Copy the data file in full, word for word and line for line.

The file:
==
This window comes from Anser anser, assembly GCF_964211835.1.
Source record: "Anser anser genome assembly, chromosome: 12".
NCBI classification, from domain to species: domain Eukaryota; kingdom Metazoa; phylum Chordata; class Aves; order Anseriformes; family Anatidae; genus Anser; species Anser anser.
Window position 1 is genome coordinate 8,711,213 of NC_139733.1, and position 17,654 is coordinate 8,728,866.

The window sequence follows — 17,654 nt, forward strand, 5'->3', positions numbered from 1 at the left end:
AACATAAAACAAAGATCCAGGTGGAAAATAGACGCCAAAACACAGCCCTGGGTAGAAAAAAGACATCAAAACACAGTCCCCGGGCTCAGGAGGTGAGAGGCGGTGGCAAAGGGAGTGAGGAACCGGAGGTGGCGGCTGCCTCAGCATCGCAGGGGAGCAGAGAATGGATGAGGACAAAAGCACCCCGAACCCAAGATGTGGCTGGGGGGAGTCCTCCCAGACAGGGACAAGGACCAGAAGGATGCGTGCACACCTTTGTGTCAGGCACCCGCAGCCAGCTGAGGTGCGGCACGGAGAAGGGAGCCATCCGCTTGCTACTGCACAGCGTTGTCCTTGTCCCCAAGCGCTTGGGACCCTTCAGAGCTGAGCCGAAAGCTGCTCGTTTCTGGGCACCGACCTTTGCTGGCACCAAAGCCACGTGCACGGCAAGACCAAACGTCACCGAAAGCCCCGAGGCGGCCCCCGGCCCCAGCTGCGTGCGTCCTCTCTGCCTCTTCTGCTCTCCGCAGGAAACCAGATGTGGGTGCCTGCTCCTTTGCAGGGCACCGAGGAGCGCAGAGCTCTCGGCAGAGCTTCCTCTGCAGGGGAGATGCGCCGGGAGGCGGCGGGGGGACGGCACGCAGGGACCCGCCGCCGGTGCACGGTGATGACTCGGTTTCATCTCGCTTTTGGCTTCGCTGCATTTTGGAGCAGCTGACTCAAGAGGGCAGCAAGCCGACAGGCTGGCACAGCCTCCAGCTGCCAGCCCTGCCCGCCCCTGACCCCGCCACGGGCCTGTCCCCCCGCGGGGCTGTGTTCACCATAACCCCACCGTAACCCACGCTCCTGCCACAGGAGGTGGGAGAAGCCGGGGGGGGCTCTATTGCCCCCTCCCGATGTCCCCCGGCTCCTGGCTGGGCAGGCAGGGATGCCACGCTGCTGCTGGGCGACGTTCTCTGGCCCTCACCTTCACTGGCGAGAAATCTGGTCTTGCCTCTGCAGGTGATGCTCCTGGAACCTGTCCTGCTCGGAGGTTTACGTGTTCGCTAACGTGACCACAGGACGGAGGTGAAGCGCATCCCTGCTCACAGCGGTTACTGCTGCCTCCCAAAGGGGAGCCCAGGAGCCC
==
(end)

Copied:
This window comes from Anser anser, assembly GCF_964211835.1.
Source record: "Anser anser genome assembly, chromosome: 12".
NCBI classification, from domain to species: domain Eukaryota; kingdom Metazoa; phylum Chordata; class Aves; order Anseriformes; family Anatidae; genus Anser; species Anser anser.
Window position 1 is genome coordinate 8,711,213 of NC_139733.1, and position 17,654 is coordinate 8,728,866.

The window sequence follows — 17,654 nt, forward strand, 5'->3', positions numbered from 1 at the left end:
AACATAAAACAAAGATCCAGGTGGAAAATAGACGCCAAAACACAGCCCTGGGTAGAAAAAAGACATCAAAACACAGTCCCCGGGCTCAGGAGGTGAGAGGCGGTGGCAAAGGGAGTGAGGAACCGGAGGTGGCGGCTGCCTCAGCATCGCAGGGGAGCAGAGAATGGATGAGGACAAAAGCACCCCGAACCCAAGATGTGGCTGGGGGGAGTCCTCCCAGACAGGGACAAGGACCAGAAGGATGCGTGCACACCTTTGTGTCAGGCACCCGCAGCCAGCTGAGGTGCGGCACGGAGAAGGGAGCCATCCGCTTGCTACTGCACAGCGTTGTCCTTGTCCCCAAGCGCTTGGGACCCTTCAGAGCTGAGCCGAAAGCTGCTCGTTTCTGGGCACCGACCTTTGCTGGCACCAAAGCCACGTGCACGGCAAGACCAAACGTCACCGAAAGCCCCGAGGCGGCCCCCGGCCCCAGCTGCGTGCGTCCTCTCTGCCTCTTCTGCTCTCCGCAGGAAACCAGATGTGGGTGCCTGCTCCTTTGCAGGGCACCGAGGAGCGCAGAGCTCTCGGCAGAGCTTCCTCTGCAGGGGAGATGCGCCGGGAGGCGGCGGGGGGACGGCACGCAGGGACCCGCCGCCGGTGCACGGTGATGACTCGGTTTCATCTCGCTTTTGGCTTCGCTGCATTTTGGAGCAGCTGACTCAAGAGGGCAGCAAGCCGACAGGCTGGCACAGCCTCCAGCTGCCAGCCCTGCCCGCCCCTGACCCCGCCACGGGCCTGTCCCCCCGCGGGGCTGTGTTCACCATAACCCCACCGTAACCCACGCTCCTGCCACAGGAGGTGGGAGAAGCCGGGGGGGGCTCTATTGCCCCCTCCCGATGTCCCCCGGCTCCTGGCTGGGCAGGCAGGGATGCCACGCTGCTGCTGGGCGACGTTCTCTGGCCCTCACCTTCACTGGCGAGAAATCTGGTCTTGCCTCTGCAGGTGATGCTCCTGGAACCTGTCCTGCTCGGAGGTTTACGTGTTCGCTAACGTGACCACAGGACGGAGGTGAAGCGCATCCCTGCTCACAGCGGTTACTGCTGCCTCCCAAAGGGGAGCCCAGGAGCCC